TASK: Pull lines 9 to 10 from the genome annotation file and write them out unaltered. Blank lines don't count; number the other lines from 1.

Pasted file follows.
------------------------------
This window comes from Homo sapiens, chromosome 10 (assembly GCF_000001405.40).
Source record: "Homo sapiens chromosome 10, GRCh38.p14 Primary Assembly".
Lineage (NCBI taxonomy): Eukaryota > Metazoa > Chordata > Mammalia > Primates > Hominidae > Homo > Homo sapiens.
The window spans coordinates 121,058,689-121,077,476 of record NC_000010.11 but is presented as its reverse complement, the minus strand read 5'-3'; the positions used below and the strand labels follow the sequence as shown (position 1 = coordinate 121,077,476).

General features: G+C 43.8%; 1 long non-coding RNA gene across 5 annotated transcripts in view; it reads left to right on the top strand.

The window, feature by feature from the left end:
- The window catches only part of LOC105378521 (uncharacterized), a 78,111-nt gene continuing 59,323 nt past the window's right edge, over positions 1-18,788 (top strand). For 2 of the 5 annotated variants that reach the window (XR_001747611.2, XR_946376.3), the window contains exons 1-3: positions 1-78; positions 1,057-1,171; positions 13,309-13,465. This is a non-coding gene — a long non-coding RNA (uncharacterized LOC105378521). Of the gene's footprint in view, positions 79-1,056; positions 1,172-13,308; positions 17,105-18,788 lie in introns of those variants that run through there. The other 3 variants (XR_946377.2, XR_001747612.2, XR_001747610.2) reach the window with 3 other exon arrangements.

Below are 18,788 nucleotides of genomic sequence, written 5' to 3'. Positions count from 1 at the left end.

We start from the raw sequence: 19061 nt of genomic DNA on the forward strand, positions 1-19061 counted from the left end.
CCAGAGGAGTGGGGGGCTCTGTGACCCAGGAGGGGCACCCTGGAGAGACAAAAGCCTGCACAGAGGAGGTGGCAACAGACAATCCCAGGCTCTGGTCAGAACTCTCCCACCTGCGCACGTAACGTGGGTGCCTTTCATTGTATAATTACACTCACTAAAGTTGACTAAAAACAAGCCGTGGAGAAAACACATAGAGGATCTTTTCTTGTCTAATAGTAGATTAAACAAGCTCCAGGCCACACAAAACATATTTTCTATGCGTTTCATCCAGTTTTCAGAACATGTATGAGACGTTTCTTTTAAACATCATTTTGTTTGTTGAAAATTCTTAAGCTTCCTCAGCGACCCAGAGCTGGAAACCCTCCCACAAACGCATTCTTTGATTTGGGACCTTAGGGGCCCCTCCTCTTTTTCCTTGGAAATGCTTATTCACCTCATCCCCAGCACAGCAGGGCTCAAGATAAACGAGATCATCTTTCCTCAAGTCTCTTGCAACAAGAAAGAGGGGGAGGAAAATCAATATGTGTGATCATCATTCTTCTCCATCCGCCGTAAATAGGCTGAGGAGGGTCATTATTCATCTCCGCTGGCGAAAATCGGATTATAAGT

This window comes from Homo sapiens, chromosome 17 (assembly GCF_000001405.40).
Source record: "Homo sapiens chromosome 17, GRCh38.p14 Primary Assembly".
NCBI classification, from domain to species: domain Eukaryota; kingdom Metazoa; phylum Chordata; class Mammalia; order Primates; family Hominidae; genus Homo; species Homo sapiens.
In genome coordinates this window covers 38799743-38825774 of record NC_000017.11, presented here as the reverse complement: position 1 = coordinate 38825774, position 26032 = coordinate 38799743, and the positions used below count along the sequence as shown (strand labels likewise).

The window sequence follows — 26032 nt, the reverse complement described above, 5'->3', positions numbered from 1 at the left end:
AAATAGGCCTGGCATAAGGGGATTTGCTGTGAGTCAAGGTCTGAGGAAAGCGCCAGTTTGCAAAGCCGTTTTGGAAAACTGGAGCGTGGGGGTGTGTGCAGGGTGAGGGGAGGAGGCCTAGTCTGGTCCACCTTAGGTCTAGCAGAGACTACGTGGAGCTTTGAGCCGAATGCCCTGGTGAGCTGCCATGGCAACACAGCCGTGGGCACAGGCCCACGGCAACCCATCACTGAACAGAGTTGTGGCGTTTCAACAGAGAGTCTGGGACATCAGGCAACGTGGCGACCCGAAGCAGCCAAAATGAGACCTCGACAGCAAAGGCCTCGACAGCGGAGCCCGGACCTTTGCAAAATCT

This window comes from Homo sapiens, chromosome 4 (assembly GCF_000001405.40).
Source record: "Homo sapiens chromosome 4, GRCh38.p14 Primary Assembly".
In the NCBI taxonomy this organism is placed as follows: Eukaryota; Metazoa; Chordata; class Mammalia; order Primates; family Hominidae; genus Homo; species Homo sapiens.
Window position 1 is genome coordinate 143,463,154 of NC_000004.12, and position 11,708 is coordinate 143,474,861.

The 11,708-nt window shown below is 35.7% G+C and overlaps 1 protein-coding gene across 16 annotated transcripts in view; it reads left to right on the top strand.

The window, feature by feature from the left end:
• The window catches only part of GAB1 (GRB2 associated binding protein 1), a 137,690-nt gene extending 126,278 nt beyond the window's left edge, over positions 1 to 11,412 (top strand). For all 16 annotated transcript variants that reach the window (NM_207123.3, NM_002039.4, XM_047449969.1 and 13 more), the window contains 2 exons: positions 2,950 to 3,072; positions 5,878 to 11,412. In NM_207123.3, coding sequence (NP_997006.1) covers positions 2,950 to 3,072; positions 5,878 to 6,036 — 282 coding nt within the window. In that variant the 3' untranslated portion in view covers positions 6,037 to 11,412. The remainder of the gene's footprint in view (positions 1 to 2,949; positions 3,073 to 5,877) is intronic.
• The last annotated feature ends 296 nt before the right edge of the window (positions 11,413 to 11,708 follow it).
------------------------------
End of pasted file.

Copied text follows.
We start from the raw sequence: 19061 nt of genomic DNA on the forward strand, positions 1-19061 counted from the left end.
CCAGAGGAGTGGGGGGCTCTGTGACCCAGGAGGGGCACCCTGGAGAGACAAAAGCCTGCACAGAGGAGGTGGCAACAGACAATCCCAGGCTCTGGTCAGAACTCTCCCACCTGCGCACGTAACGTGGGTGCCTTTCATTGTATAATTACACTCACTAAAGTTGACTAAAAACAAGCCGTGGAGAAAACACATAGAGGATCTTTTCTTGTCTAATAGTAGATTAAACAAGCTCCAGGCCACACAAAACATATTTTCTATGCGTTTCATCCAGTTTTCAGAACATGTATGAGACGTTTCTTTTAAACATCATTTTGTTTGTTGAAAATTCTTAAGCTTCCTCAGCGACCCAGAGCTGGAAACCCTCCCACAAACGCATTCTTTGATTTGGGACCTTAGGGGCCCCTCCTCTTTTTCCTTGGAAATGCTTATTCACCTCATCCCCAGCACAGCAGGGCTCAAGATAAACGAGATCATCTTTCCTCAAGTCTCTTGCAACAAGAAAGAGGGGGAGGAAAATCAATATGTGTGATCATCATTCTTCTCCATCCGCCGTAAATAGGCTGAGGAGGGTCATTATTCATCTCCGCTGGCGAAAATCGGATTATAAGT